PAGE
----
I’ll be in my trailer… watching trailers: Baa, baa, bleak sheep

Join us every week for a trip into the weird and wonderful world of trailers. Whether it’s the first teaser for the latest instalment in your favourite franchise, an obscure preview for a strange indie darling, whether it’s good, bad, ugly or just plain weird – your favourite pop culture baristas are there to tell you what they think.

And our Swedish adventure continues: last week, Matt posted about the 24th film in Criterion’s glorious Bergman box set, the oddball comedy All These Women – a decidedly less than glorious film by the director. Sadly/luckily, there doesn’t seem to be a trailer available for the film, so let’s instead begin with the preview the British Film Institute did for the 2017 Bergman centenary.

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Six Damn Fine Degrees #40: Pale Rider by Laura Spinney

Welcome to Six Damn Fine Degrees. These instalments will be inspired by the idea of six degrees of separation in the loosest sense. The only rule: it connects – in some way – to the previous instalment. So come join us on our weekly foray into interconnectedness!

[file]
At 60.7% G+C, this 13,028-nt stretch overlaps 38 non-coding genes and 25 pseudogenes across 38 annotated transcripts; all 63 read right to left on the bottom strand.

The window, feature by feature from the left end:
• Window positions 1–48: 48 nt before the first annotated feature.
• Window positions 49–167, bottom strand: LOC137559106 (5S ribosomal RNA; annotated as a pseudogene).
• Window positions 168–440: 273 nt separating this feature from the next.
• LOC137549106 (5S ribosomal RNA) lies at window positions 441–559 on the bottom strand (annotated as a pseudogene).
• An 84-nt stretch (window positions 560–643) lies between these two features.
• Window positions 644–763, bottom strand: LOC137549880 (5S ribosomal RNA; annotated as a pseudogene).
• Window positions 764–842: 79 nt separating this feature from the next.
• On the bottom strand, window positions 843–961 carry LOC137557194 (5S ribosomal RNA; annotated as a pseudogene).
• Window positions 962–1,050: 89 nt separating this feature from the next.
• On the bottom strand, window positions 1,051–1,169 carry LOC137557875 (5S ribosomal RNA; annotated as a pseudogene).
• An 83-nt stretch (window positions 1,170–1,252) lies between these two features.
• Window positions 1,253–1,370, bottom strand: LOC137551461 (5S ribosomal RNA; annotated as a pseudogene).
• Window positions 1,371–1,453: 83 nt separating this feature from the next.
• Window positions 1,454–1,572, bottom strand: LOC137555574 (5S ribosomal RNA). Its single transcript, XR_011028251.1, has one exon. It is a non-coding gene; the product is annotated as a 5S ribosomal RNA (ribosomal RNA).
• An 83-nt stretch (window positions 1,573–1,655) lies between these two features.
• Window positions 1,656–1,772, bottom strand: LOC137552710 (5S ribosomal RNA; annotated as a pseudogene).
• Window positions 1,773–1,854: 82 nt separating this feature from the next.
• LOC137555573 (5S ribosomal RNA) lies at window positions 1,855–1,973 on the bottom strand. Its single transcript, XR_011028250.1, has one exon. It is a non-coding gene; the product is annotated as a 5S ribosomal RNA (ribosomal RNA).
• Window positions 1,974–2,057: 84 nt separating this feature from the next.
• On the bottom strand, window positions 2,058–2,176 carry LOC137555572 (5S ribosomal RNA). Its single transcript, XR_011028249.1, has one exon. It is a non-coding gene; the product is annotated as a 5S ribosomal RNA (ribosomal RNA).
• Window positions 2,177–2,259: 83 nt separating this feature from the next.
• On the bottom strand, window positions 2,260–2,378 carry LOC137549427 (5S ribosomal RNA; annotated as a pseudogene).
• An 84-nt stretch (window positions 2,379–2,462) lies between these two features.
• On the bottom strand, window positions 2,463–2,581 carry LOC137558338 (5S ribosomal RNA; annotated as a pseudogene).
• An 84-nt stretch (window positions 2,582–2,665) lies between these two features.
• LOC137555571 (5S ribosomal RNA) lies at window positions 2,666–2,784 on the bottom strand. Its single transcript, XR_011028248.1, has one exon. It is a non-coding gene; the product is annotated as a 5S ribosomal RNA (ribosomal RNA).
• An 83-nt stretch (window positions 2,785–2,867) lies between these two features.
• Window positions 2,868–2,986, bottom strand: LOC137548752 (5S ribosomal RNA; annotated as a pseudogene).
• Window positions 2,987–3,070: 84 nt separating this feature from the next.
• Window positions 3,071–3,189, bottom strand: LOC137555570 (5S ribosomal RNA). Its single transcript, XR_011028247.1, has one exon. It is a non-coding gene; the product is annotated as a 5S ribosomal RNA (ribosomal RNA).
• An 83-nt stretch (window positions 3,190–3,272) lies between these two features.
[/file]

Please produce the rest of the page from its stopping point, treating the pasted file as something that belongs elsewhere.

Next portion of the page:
Welcome to some sort of grim hat-trick. This entry might well be a part of our sadly ever-expanding series called Corona Diaries; it is also a revisit of what I once wrote for The Rear-View Mirror about Laura Spinney’s book Pale Rider; and the concept of six degrees carries a very cynical note when thinking about contagion, way back in 1918 when the Spanish Flu hit, and again today, for glaringly obvious reasons.

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The Rear-View Mirror: The Spanish Flu (1918)

Each Friday we travel back in time, one year at a time, for a look at some of the cultural goodies that may appear closer than they really are in The Rear-View Mirror. Join us on our weekly journey into the past!

No-one who consciously experienced the year 1918 is alive anymore, but if you ask the old folks around here, sooner or later you will encounter someone who knows about someone who died from the Spanish Flu. The might be puzzled by your question, they might be reluctant, but some of them will remember the dead. It might even be someone from their family, one or two generations back. You could even go all morbid and count the headstones in a graveyard and calculate if the year of death 1918 seems overpopulated. There is hardly any male dead from the First World War around here in Switzerland, so if 1918 is a peak year, you will know why.

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